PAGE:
[ dih-stres ]
See synonyms for: distressdistresseddistressesdistressing on Thesaurus.com

  1. great pain, anxiety, or sorrow; acute physical or mental suffering; affliction; trouble: distress over his mother's illness.

  2. a state of extreme necessity or misfortune: After the stock market crash, he found himself in great financial distress.

  1. the state of a ship or airplane requiring immediate assistance, as when on fire in transit.

  2. that which causes pain, suffering, trouble, danger, etc.: His willful disobedience was a distress to his parents.

  3. liability or exposure to pain, suffering, trouble, etc.; danger: a damsel in distress.

  4. Law.

    • the legal seizure and detention of the goods of another as security or satisfaction for debt, etc.; the act of distraining.

    • the thing seized in distraining.

  1. afflicted with or suffering distress: distress livestock; distress wheat.

  2. caused by or indicative of distress or hardship: distress prices; distress borrowing.

verb (used with object)
  1. to afflict with great pain, anxiety, or sorrow; trouble; worry; bother: It distresses Grandpa when you bring up the war.

  2. to subject to pressure, stress, or strain; embarrass or exhaust by strain: to be distressed by excessive work.

  1. to compel by pain or force of circumstances: Her faithlessness distressed him into ending their marriage.

  2. to dent, scratch, or stain (furniture, lumber, or the like) so as to give an appearance of age: She used an old bicycle chain to distress the surface of the table before applying a deep stain.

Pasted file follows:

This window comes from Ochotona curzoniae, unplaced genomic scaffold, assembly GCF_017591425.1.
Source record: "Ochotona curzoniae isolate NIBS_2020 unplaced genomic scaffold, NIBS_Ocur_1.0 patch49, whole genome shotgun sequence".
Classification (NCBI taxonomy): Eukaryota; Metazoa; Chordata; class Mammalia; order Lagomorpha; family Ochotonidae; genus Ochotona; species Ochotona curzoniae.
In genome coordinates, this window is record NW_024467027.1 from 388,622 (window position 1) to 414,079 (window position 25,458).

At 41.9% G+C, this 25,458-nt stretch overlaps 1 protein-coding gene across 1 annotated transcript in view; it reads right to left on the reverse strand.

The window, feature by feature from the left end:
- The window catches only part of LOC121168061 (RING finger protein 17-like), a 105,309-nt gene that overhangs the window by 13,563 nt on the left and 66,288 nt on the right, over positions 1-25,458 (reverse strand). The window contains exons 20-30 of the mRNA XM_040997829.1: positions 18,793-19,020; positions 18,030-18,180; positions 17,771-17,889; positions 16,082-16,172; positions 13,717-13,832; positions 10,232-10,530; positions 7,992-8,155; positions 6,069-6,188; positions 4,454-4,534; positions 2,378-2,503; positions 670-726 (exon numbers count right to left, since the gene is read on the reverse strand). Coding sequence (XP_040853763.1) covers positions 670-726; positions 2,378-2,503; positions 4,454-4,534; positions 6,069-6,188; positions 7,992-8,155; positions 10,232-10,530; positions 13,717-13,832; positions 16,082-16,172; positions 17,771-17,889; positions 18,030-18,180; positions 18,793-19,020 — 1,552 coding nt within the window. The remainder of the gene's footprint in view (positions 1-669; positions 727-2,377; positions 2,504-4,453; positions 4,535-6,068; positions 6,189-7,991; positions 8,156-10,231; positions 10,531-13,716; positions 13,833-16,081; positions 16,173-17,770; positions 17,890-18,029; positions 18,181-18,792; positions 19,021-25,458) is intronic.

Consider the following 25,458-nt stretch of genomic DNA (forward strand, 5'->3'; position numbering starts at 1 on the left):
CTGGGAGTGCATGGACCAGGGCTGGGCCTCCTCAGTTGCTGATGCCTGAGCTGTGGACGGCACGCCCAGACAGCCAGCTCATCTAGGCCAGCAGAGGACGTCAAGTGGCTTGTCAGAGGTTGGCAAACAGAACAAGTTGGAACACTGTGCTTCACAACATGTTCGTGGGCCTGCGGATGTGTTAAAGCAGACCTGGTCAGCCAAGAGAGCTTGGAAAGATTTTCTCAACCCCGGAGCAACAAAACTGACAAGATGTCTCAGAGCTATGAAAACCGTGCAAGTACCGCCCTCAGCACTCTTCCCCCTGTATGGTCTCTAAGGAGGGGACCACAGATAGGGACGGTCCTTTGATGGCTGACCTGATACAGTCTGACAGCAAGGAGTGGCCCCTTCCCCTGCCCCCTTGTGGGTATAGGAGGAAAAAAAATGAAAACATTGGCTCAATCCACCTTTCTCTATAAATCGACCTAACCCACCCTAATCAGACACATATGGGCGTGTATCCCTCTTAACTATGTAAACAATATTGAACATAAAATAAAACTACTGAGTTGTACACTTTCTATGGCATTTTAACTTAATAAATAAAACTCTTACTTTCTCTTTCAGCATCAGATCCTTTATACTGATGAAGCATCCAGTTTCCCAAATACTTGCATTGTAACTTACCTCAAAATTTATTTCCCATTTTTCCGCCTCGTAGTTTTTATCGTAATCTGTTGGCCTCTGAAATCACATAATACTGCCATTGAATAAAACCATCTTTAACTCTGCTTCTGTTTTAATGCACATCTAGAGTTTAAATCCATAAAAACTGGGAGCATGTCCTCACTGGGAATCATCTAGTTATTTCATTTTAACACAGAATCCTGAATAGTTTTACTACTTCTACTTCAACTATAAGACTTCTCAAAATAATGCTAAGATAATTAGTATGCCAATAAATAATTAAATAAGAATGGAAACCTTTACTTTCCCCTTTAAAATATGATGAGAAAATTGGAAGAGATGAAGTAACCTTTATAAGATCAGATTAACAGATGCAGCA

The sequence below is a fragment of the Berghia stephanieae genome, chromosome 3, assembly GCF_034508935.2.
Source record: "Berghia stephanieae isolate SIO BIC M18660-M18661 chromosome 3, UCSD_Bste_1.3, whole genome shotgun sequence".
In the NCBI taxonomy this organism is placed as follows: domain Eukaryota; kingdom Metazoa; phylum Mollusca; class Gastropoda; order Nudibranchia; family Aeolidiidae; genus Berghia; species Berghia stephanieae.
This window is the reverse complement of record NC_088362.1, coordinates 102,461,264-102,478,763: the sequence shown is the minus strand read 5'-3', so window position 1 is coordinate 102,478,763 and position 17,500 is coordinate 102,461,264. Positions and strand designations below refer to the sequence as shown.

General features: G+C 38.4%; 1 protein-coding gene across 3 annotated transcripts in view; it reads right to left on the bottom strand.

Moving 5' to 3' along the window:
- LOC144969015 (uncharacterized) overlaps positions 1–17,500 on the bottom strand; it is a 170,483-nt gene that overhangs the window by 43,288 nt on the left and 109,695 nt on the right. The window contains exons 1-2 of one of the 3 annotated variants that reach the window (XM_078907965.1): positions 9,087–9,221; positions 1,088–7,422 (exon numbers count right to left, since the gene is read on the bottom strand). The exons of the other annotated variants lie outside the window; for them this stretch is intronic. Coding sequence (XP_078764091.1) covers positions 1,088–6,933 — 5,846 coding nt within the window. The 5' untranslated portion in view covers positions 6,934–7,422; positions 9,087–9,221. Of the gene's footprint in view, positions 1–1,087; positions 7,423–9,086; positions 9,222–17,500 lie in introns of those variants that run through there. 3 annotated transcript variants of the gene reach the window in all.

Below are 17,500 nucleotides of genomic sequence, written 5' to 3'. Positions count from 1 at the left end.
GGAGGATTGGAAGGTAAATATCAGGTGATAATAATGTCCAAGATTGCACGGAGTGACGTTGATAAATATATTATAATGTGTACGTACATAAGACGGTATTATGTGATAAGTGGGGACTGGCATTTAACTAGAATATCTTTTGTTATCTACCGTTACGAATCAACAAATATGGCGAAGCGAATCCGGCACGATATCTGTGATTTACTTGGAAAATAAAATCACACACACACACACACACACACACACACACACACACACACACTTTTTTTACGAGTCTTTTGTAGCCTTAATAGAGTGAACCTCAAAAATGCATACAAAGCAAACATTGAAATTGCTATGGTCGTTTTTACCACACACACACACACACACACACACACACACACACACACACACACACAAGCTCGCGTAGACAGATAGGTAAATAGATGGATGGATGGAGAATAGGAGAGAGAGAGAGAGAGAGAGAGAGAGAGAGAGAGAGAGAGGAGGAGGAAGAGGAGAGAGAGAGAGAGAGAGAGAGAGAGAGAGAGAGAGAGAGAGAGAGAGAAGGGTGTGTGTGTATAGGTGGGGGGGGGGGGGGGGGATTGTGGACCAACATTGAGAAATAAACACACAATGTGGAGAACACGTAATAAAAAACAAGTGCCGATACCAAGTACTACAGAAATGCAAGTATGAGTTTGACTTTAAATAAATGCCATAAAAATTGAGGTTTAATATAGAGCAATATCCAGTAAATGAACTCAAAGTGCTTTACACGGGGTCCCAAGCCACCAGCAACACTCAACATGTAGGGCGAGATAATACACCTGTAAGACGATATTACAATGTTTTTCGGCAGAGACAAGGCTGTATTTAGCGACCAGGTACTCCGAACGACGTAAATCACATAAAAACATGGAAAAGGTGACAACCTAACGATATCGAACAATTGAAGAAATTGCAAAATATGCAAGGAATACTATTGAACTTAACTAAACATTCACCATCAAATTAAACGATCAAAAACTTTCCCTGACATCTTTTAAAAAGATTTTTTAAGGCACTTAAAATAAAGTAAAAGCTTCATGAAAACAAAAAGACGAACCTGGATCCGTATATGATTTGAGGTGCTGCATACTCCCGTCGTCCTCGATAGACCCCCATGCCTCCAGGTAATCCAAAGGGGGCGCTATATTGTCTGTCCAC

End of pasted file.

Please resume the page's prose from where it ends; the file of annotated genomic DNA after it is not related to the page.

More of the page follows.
Origin of distress

First recorded in 1250–1300; Middle English noun destresse, distresse, from Anglo-French distresse, destresse, Old French, from unattested Vulgar Latin districtia, equivalent to Latin district(us) “exercise of justice” + noun suffix -ia; the verb developed from the noun; see origin at district,-ia

synonym study For distress

1. See sorrow.

Other words for distress

Opposites for distress

Other words from distress

  • dis·tress·ing·ly, adverb
  • pre·dis·tress, noun, verb (used with object)

Dictionary.com Unabridged Based on the Random House Unabridged Dictionary, © Random House, Inc. 2023

How to use distress in a sentence

British Dictionary definitions for distress


/ (dɪˈstrɛs) /

  1. to cause mental pain to; upset badly

  2. (usually passive) to subject to financial or other trouble

  1. to damage (esp furniture), as by scratching or denting it, in order to make it appear older than it is

  2. law a less common word for distrain

  3. archaic to compel

  1. mental pain; anguish

  2. the act of distressing or the state of being distressed

  1. physical or financial trouble

  2. in distress (of a ship, aircraft, etc) in dire need of help

  3. law

    • the seizure and holding of property as security for payment of or in satisfaction of a debt, claim, etc; distraint

    • the property thus seized

    • US (as modifier): distress merchandise

Origin of distress

C13: from Old French destresse distress, via Vulgar Latin, from Latin districtus divided in mind; see distrain

Derived forms of distress

  • distressful, adjective
  • distressfully, adverb
  • distressfulness, noun
  • distressing, adjective, noun
  • distressingly, adverb

Collins English Dictionary - Complete & Unabridged 2012 Digital Edition © William Collins Sons & Co. Ltd. 1979, 1986 © HarperCollins Publishers 1998, 2000, 2003, 2005, 2006, 2007, 2009, 2012